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ASIA EXTREME: From Bangkok to Brooklyn, and back again: Pen-Ek Ratanaraung

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Though Thailand’s cinematic history extends back to 1923, it’s only been in last ten years or so that Thai films began cropping up in festivals and theaters worldwide. Even at home, directors were mostly churning out populist fare, catering to the masses with low-budget genre productions. In the 1970s there was a brief period of socially critical films, which stemmed from the student uprisings of 1973 and 1976. However, it wasn’t until 1997 that Thai cinema found acceptance and acclaim in the west, and it began when newcomer Pen-Ek Ratanaraung’s debut feature, FUN BAR KARAOKE, had its world premiere at the Berlin Film Festival. Considered the birth of New Thai Cinema, it paved the way for a handful of directors working both within genres (Prachya Pinkaew, ONG BAK) and strictly arthouse (Aphichatpong Weerasethakul, SYNDROMES AND A CENTURY). Yet what separates Ratanaraung from most of his peers is the international success he’s found from audiences both high and low.

Born in Bangkok in 1962, Pen-Ek moved to New York City in 1977 to study at the Pratt Institute in Brooklyn. He supported himself by working as a freelance illustrator and designer, while immersing himself in independent and international cinema. Returning to Thaland in the early 90s, he worked for several years as an art director before trying his hand at directing. A genuine genre mash-up, FUN BAR KARAOKE (1997), like several of his films, has a young female protagonist at its center. Here it’s 24 year-old Pu, who lives alone with her degenerate father, is dating a hitman, and who has conversations with her deceased mother. This situational comedy-drama-action-supernatural-thriller is impressively complex for a first feature, and it contains several themes that recur in later films.

Ratanaraung is a wonderfully observational director, and many of his films spend a great deal of time focusing on the mundane and the ordinary, which are used as launching points for his wonderfully imaginative stories. 6IXTYNIN9 (1999) begins as a portrait of a suicidally depressed young woman who loses her job – a victim of the Asian economic crisis – but soon becomes a gritty, darkly comic tale of murder and intrigue. His third film, MONRAK TRANSISTOR (2001), yet another multi-genre effort, is a quirky musical with serious melodramatic undertones that recalls both 60s Thai cinema and Homer’s Odyssey.

With his fourth film, the critically acclaimed LAST LIFE IN THE UNIVERSE (2003), Ratanaraung took greater risks, while significantly widening his scope. Working with regular Wong Kar-wai cinematographer Christopher Doyle and casting Japanese superstar Tadanobu Asano in the lead role, LAST LIFE was the first of two films with a decidedly pan-Asian feel (the other being 2006’s INVISIBLE WAVES). A melancholy romance that feels as if it’s set in a dream state, LAST LIFE is a visually sumptuous affair, relying much more on mood than dialog. Asano plays a suicidal librarian who befriends a bar hostess after a tragic accident. Not speaking each other’s language, but sharing a similar loneliness, the two find a connection through gestures of eating, cleaning, smoking, etc. On the periphery are Japanese Yakuza and Thai pimps threatening to destroy the idyll of the unlikely pair. It’s a film of great quiescence, punctuated by unexpected moments of violence.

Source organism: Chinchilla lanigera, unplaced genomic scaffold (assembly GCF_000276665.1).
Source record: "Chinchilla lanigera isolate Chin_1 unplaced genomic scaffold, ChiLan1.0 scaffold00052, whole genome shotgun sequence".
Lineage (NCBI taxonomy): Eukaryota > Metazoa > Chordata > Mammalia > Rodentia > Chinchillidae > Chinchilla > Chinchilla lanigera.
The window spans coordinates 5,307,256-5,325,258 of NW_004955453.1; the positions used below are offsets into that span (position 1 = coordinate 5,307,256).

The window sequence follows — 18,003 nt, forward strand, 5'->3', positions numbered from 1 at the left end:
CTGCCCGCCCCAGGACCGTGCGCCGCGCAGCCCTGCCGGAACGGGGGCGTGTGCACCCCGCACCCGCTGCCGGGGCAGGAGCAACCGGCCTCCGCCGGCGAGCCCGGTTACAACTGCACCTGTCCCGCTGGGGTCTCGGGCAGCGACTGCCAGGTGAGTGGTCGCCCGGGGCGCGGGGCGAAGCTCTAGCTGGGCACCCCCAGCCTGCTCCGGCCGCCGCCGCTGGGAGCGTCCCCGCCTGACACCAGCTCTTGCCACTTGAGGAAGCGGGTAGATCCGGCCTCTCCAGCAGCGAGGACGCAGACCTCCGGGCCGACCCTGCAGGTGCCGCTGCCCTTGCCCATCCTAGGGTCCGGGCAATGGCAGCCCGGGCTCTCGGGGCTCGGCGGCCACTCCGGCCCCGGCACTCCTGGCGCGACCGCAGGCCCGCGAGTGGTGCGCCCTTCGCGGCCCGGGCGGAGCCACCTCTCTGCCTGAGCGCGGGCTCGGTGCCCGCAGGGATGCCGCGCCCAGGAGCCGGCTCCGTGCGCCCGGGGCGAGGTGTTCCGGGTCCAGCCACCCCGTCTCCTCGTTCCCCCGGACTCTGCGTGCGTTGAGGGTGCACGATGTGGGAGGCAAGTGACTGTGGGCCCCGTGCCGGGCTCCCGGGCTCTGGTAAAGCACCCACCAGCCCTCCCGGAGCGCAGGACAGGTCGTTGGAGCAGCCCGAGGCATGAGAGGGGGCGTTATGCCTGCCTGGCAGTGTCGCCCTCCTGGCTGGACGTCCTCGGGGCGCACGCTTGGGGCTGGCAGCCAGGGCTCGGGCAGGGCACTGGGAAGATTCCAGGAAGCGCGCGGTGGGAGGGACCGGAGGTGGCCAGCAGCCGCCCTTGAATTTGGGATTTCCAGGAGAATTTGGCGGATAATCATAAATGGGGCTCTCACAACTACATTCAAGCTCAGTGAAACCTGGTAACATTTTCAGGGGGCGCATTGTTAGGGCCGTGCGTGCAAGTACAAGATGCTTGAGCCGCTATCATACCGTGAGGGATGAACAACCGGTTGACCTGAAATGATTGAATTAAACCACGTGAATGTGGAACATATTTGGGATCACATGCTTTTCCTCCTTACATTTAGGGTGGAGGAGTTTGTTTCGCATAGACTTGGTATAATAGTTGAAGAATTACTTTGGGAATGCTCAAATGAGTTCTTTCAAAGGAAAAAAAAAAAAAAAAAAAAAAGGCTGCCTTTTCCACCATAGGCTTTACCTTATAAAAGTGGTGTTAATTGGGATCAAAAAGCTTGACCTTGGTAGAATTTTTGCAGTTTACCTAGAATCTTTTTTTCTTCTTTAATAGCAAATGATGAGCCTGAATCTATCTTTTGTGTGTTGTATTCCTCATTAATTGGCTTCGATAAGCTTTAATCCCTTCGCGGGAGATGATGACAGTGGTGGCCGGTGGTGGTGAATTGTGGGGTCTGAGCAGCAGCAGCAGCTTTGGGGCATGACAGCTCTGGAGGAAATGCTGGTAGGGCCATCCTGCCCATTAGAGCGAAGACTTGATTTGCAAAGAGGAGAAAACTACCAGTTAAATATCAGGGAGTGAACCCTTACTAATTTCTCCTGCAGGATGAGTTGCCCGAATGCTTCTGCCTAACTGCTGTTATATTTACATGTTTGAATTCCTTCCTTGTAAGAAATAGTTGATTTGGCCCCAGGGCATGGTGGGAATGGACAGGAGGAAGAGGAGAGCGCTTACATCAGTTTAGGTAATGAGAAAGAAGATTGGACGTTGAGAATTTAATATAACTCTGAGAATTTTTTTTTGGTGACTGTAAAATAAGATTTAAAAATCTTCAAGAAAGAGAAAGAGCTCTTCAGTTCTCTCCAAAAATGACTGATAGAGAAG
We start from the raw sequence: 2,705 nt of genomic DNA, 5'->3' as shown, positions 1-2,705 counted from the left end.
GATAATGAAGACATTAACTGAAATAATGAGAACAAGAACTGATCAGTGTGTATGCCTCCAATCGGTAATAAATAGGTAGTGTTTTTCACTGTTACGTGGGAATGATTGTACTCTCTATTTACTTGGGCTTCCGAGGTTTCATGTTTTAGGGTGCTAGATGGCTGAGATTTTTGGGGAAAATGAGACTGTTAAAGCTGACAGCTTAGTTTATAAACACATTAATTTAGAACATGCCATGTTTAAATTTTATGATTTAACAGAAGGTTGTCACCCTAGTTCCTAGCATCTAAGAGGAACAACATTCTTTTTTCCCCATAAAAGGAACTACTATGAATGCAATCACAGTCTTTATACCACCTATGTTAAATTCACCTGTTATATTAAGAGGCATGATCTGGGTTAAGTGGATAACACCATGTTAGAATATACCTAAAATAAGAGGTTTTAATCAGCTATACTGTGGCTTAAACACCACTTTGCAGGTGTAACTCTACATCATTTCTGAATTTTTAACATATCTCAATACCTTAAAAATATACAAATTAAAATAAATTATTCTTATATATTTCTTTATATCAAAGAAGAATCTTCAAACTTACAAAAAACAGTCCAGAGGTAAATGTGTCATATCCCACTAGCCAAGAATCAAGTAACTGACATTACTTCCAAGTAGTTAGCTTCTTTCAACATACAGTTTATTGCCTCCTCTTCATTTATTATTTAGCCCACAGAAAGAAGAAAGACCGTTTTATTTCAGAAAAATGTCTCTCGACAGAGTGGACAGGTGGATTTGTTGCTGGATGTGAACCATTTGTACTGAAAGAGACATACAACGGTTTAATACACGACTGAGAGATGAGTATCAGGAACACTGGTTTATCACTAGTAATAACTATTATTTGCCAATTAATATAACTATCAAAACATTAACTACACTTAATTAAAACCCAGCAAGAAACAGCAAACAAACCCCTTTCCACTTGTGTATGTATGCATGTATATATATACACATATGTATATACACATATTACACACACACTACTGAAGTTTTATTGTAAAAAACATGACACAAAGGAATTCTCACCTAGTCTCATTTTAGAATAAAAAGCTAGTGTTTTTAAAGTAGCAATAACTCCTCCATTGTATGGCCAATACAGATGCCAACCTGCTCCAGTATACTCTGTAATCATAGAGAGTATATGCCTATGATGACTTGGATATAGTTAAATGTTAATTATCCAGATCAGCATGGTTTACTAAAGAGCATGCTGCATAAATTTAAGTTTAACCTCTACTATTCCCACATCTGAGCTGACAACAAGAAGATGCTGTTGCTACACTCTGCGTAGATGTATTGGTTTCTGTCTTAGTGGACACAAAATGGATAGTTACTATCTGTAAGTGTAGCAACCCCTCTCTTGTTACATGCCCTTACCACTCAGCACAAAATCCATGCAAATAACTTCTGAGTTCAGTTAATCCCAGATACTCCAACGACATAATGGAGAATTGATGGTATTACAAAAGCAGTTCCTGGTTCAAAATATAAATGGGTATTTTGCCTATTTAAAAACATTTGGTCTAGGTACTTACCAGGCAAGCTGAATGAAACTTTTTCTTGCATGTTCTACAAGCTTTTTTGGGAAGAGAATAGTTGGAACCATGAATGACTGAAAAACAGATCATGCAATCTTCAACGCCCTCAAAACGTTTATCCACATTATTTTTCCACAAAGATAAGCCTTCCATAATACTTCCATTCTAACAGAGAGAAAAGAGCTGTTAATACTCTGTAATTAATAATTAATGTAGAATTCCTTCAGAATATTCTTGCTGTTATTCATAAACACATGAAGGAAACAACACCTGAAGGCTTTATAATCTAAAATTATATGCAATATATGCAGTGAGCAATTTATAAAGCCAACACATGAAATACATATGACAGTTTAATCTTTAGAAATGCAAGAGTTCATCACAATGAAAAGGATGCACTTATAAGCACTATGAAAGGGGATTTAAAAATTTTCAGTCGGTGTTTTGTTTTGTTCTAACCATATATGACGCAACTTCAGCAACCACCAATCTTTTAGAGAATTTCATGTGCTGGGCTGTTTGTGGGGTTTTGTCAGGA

After a three year hiatus, Ratanaraung returned with INVISIBLE WAVES, which once again starred Tadanobu Asano, as well as a handful of actors from Japan, Hong Kong, and Korea. A neo-noir with a dash of David Lynch, it tells of Kyoji, a hitman (a common profession in his films) who is having an affair with his boss’ wife. When she is killed, Kyoji sets out to avenge her death. More metaphysical than suspenseful, the film’s deliberately languid pace was a strain for some, and it was considered a failure by many after the success of LAST LIFE. PLOY (2007), his first film devoid of gangsters and guns, is a devastating portrait of a failing marriage and the fragility of relationships. A married couple whose relationship is in the doldrums meets a beautiful young woman in a fancy Bangkok hotel. Told over a 24 hour period and incorporating dreams of all three characters, PLOY finds Ratanaraung bringing a genuine pathos to this, his most nuanced, mature work.

Just as INVISIBLE WAVES was an extension of LAST LIFE IN THE UNIVERSE, so does NYMPH (2009) share a similar connection to PLOY. Once again a marriage in crisis is at the film’s center, though without an additional character to add to the dramatic tension. NYMPH has been described as his most experimental work, and some feel he is moving closer towards the obliqueness of his peer Apichatpong Weerasethakul, and away from the more audience-friendly titles that launched his career. Only time will tell if this is indeed a new direction, or merely a phase. Regardless, Pen-Ek Ratanaraung’s place in Thai film history is unassailable.